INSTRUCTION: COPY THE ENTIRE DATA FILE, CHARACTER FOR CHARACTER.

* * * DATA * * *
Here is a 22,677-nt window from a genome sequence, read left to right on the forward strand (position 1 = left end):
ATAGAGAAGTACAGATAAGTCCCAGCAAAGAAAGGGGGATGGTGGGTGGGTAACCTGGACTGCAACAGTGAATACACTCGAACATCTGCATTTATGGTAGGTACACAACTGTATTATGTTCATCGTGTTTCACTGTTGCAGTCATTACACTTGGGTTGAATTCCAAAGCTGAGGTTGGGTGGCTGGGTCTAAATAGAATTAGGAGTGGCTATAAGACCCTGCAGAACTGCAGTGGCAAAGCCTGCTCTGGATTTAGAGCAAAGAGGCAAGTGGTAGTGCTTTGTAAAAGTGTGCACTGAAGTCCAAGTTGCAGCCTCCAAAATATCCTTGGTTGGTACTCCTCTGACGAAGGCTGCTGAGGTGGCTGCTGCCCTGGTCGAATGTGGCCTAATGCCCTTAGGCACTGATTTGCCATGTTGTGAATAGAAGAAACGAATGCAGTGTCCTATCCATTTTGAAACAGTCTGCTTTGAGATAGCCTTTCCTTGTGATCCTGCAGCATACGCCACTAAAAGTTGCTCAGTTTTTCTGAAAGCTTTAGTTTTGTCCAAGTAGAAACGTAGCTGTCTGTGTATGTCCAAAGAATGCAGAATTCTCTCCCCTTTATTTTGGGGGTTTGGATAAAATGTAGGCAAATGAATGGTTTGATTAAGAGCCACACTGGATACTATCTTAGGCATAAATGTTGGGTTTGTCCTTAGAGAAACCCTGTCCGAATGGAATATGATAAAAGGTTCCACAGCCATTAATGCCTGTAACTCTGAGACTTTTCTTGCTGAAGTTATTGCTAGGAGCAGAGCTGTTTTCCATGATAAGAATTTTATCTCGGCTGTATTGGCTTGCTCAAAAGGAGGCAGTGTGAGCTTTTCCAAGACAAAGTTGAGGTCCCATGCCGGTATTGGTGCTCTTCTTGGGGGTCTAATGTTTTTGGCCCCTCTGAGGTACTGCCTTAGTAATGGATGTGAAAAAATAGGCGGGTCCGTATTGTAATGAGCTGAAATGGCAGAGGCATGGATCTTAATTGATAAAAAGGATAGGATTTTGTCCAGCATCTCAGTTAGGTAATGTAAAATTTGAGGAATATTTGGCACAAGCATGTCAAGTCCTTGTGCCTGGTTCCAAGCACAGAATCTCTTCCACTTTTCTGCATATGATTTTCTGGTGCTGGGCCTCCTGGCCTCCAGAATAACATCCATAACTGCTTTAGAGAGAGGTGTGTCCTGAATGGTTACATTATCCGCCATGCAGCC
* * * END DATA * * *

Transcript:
Here is a 22,677-nt window from a genome sequence, read left to right on the forward strand (position 1 = left end):
ATAGAGAAGTACAGATAAGTCCCAGCAAAGAAAGGGGGATGGTGGGTGGGTAACCTGGACTGCAACAGTGAATACACTCGAACATCTGCATTTATGGTAGGTACACAACTGTATTATGTTCATCGTGTTTCACTGTTGCAGTCATTACACTTGGGTTGAATTCCAAAGCTGAGGTTGGGTGGCTGGGTCTAAATAGAATTAGGAGTGGCTATAAGACCCTGCAGAACTGCAGTGGCAAAGCCTGCTCTGGATTTAGAGCAAAGAGGCAAGTGGTAGTGCTTTGTAAAAGTGTGCACTGAAGTCCAAGTTGCAGCCTCCAAAATATCCTTGGTTGGTACTCCTCTGACGAAGGCTGCTGAGGTGGCTGCTGCCCTGGTCGAATGTGGCCTAATGCCCTTAGGCACTGATTTGCCATGTTGTGAATAGAAGAAACGAATGCAGTGTCCTATCCATTTTGAAACAGTCTGCTTTGAGATAGCCTTTCCTTGTGATCCTGCAGCATACGCCACTAAAAGTTGCTCAGTTTTTCTGAAAGCTTTAGTTTTGTCCAAGTAGAAACGTAGCTGTCTGTGTATGTCCAAAGAATGCAGAATTCTCTCCCCTTTATTTTGGGGGTTTGGATAAAATGTAGGCAAATGAATGGTTTGATTAAGAGCCACACTGGATACTATCTTAGGCATAAATGTTGGGTTTGTCCTTAGAGAAACCCTGTCCGAATGGAATATGATAAAAGGTTCCACAGCCATTAATGCCTGTAACTCTGAGACTTTTCTTGCTGAAGTTATTGCTAGGAGCAGAGCTGTTTTCCATGATAAGAATTTTATCTCGGCTGTATTGGCTTGCTCAAAAGGAGGCAGTGTGAGCTTTTCCAAGACAAAGTTGAGGTCCCATGCCGGTATTGGTGCTCTTCTTGGGGGTCTAATGTTTTTGGCCCCTCTGAGGTACTGCCTTAGTAATGGATGTGAAAAAATAGGCGGGTCCGTATTGTAATGAGCTGAAATGGCAGAGGCATGGATCTTAATTGATAAAAAGGATAGGATTTTGTCCAGCATCTCAGTTAGGTAATGTAAAATTTGAGGAATATTTGGCACAAGCATGTCAAGTCCTTGTGCCTGGTTCCAAGCACAGAATCTCTTCCACTTTTCTGCATATGATTTTCTGGTGCTGGGCCTCCTGGCCTCCAGAATAACATCCATAACTGCTTTAGAGAGAGGTGTGTCCTGAATGGTTACATTATCCGCCATGCAGCC